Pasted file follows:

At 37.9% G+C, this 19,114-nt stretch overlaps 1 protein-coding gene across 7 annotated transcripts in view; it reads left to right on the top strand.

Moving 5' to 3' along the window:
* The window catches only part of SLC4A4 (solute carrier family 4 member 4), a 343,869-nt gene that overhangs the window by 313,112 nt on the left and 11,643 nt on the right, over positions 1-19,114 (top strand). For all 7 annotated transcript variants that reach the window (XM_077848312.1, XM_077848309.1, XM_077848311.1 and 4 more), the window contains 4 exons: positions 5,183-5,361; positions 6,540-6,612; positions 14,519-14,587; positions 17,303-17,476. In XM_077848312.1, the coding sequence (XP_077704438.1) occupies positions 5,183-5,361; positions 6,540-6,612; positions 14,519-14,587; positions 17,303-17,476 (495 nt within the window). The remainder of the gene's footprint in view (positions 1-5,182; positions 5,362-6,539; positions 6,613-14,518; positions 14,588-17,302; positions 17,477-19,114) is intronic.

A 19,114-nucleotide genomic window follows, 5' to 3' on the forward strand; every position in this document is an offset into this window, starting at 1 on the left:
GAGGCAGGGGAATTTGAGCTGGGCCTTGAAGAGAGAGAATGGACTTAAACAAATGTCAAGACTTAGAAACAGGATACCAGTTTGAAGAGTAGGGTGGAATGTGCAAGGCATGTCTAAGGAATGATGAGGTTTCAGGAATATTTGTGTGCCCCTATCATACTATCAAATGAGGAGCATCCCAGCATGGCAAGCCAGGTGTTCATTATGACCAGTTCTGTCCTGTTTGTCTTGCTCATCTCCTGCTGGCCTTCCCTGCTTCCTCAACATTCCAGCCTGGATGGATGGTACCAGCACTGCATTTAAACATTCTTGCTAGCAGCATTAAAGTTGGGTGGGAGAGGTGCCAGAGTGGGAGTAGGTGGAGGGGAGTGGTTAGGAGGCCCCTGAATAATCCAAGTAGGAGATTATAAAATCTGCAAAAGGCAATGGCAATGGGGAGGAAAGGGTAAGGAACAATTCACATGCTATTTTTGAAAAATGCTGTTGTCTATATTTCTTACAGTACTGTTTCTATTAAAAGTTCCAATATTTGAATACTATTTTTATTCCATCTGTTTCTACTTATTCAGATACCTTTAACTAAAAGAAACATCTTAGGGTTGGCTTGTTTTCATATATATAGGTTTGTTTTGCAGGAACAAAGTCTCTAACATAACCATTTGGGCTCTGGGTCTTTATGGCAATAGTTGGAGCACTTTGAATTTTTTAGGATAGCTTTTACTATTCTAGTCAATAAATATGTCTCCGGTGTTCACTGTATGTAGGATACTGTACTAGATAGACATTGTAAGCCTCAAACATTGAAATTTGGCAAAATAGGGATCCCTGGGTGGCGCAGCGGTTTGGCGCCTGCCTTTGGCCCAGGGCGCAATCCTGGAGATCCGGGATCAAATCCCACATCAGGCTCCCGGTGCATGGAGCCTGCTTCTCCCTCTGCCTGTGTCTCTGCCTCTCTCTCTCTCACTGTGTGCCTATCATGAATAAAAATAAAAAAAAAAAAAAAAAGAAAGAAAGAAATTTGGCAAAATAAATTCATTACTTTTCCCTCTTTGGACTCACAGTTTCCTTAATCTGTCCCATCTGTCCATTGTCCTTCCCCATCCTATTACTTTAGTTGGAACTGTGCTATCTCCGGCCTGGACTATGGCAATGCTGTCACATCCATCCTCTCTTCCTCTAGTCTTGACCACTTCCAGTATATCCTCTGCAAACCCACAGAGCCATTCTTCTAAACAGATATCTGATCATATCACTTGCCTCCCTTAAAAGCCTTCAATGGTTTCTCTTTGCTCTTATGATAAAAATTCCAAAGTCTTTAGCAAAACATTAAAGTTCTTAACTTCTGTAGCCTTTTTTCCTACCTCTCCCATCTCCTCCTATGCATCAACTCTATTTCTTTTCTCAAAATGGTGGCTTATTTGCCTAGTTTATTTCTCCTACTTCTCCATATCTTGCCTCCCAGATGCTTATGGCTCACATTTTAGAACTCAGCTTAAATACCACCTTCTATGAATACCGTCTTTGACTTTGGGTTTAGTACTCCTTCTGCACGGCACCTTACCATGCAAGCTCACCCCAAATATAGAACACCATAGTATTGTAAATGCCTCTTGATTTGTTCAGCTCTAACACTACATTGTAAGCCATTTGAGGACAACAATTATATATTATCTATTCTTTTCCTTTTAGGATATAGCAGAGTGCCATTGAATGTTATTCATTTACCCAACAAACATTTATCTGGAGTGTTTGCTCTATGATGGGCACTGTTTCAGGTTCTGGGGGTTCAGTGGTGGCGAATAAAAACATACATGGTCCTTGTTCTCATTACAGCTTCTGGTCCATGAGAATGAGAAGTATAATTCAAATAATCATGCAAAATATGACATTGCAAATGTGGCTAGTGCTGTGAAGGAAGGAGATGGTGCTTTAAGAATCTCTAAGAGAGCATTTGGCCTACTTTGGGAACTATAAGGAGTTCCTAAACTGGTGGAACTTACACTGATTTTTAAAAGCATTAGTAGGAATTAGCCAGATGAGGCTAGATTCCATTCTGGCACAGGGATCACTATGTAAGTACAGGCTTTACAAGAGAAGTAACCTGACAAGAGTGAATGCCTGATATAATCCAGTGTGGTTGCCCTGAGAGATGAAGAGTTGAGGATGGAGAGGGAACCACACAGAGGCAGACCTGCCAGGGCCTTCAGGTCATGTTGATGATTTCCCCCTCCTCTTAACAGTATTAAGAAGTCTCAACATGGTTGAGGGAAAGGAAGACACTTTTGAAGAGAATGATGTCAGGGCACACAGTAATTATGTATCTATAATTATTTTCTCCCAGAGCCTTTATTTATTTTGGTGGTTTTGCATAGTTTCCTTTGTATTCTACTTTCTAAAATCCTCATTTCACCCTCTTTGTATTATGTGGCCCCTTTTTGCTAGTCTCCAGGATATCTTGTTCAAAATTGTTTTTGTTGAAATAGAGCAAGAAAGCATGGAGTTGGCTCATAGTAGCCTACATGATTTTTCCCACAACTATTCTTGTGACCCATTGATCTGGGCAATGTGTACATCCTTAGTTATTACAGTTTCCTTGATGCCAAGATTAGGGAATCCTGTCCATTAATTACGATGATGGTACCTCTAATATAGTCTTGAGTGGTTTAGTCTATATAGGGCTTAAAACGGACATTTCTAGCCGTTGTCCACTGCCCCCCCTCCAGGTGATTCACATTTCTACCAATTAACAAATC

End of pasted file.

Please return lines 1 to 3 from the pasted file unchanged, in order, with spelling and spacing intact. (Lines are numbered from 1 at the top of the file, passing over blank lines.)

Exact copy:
At 37.9% G+C, this 19,114-nt stretch overlaps 1 protein-coding gene across 7 annotated transcripts in view; it reads left to right on the top strand.

Moving 5' to 3' along the window:
* The window catches only part of SLC4A4 (solute carrier family 4 member 4), a 343,869-nt gene that overhangs the window by 313,112 nt on the left and 11,643 nt on the right, over positions 1-19,114 (top strand). For all 7 annotated transcript variants that reach the window (XM_077848312.1, XM_077848309.1, XM_077848311.1 and 4 more), the window contains 4 exons: positions 5,183-5,361; positions 6,540-6,612; positions 14,519-14,587; positions 17,303-17,476. In XM_077848312.1, the coding sequence (XP_077704438.1) occupies positions 5,183-5,361; positions 6,540-6,612; positions 14,519-14,587; positions 17,303-17,476 (495 nt within the window). The remainder of the gene's footprint in view (positions 1-5,182; positions 5,362-6,539; positions 6,613-14,518; positions 14,588-17,302; positions 17,477-19,114) is intronic.